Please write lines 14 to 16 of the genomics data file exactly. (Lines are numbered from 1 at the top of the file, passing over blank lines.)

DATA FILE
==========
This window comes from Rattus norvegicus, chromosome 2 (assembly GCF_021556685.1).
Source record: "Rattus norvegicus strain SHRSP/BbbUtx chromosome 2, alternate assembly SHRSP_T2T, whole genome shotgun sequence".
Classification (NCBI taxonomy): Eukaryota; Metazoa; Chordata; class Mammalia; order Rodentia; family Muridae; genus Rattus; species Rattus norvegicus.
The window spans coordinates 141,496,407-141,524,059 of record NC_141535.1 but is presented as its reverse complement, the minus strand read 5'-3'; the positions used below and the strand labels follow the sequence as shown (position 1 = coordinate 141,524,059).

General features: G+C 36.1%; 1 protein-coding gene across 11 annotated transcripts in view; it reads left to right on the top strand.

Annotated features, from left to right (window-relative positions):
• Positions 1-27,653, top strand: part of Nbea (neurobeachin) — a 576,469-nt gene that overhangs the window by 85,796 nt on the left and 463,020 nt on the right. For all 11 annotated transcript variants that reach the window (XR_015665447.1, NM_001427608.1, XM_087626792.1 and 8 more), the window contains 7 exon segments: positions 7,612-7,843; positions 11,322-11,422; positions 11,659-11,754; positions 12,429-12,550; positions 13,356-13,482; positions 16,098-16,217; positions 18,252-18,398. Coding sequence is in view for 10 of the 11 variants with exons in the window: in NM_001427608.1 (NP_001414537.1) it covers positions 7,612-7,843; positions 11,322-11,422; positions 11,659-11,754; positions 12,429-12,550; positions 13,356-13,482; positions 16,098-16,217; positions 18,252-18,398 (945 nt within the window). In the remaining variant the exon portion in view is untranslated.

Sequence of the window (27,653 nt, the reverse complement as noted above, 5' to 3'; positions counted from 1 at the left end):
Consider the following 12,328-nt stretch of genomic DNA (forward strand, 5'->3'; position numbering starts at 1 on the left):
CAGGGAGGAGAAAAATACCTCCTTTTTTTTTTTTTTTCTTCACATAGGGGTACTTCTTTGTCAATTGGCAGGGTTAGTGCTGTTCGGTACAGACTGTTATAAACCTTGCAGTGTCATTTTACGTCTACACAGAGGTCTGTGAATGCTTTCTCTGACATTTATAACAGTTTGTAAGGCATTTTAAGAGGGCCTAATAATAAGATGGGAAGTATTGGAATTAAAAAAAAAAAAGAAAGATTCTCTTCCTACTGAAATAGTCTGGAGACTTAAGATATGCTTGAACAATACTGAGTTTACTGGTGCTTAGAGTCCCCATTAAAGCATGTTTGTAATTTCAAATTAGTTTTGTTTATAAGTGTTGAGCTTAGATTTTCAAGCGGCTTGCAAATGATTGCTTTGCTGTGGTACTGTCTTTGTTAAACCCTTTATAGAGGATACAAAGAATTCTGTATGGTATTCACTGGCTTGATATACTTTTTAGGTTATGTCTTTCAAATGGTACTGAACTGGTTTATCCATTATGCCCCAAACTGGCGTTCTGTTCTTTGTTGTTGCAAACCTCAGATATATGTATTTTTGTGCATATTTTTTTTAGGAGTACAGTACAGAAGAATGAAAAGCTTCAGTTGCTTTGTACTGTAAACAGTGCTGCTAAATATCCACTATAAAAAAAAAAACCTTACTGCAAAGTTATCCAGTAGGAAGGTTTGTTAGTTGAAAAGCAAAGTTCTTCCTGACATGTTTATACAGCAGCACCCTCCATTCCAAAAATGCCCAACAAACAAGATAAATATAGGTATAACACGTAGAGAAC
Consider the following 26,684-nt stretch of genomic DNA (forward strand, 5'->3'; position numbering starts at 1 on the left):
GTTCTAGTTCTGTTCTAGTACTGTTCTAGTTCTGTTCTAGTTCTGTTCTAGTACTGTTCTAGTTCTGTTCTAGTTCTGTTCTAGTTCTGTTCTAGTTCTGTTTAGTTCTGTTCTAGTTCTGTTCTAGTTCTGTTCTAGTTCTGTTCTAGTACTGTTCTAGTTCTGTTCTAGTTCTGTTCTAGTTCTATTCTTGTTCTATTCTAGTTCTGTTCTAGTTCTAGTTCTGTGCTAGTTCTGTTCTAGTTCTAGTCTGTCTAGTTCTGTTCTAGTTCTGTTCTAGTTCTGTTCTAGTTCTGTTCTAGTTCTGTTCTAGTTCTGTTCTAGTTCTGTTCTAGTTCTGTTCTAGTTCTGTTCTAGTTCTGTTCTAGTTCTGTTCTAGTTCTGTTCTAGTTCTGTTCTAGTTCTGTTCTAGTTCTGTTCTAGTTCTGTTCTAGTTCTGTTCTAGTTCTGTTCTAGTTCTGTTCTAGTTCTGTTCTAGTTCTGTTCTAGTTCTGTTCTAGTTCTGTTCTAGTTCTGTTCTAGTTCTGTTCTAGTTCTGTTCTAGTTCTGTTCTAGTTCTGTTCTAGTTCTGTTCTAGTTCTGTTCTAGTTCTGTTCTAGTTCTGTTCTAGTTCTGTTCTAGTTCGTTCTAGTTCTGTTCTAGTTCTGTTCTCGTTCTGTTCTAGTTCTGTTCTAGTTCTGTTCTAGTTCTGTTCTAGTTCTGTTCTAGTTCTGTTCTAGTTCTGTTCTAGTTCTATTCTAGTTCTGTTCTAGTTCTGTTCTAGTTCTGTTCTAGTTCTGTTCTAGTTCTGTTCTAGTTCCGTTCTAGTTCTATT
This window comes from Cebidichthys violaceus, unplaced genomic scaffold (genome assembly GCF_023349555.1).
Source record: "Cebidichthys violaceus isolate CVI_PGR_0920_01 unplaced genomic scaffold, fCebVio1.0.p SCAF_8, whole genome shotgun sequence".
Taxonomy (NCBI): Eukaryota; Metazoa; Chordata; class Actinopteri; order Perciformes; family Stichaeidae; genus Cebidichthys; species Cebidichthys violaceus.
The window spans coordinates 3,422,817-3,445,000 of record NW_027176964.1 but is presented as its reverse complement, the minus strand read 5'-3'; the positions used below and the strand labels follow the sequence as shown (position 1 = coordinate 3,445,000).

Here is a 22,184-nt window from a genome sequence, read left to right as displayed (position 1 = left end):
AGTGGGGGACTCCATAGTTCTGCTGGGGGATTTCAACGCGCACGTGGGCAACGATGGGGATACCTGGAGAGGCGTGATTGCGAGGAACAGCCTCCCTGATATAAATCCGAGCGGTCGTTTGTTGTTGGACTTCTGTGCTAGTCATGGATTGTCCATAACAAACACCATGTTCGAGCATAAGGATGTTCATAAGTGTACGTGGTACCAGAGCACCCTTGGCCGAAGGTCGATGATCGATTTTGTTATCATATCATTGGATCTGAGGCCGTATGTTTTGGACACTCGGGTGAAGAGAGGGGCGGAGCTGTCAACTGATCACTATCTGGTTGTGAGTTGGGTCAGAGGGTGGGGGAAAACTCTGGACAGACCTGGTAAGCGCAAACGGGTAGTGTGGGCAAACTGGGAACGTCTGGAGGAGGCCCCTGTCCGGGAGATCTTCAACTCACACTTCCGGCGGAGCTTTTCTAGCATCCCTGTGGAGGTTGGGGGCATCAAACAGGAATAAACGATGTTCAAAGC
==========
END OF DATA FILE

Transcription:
Source record: "Cebidichthys violaceus isolate CVI_PGR_0920_01 unplaced genomic scaffold, fCebVio1.0.p SCAF_8, whole genome shotgun sequence".
Taxonomy (NCBI): Eukaryota; Metazoa; Chordata; class Actinopteri; order Perciformes; family Stichaeidae; genus Cebidichthys; species Cebidichthys violaceus.
The window spans coordinates 3,422,817-3,445,000 of record NW_027176964.1 but is presented as its reverse complement, the minus strand read 5'-3'; the positions used below and the strand labels follow the sequence as shown (position 1 = coordinate 3,445,000).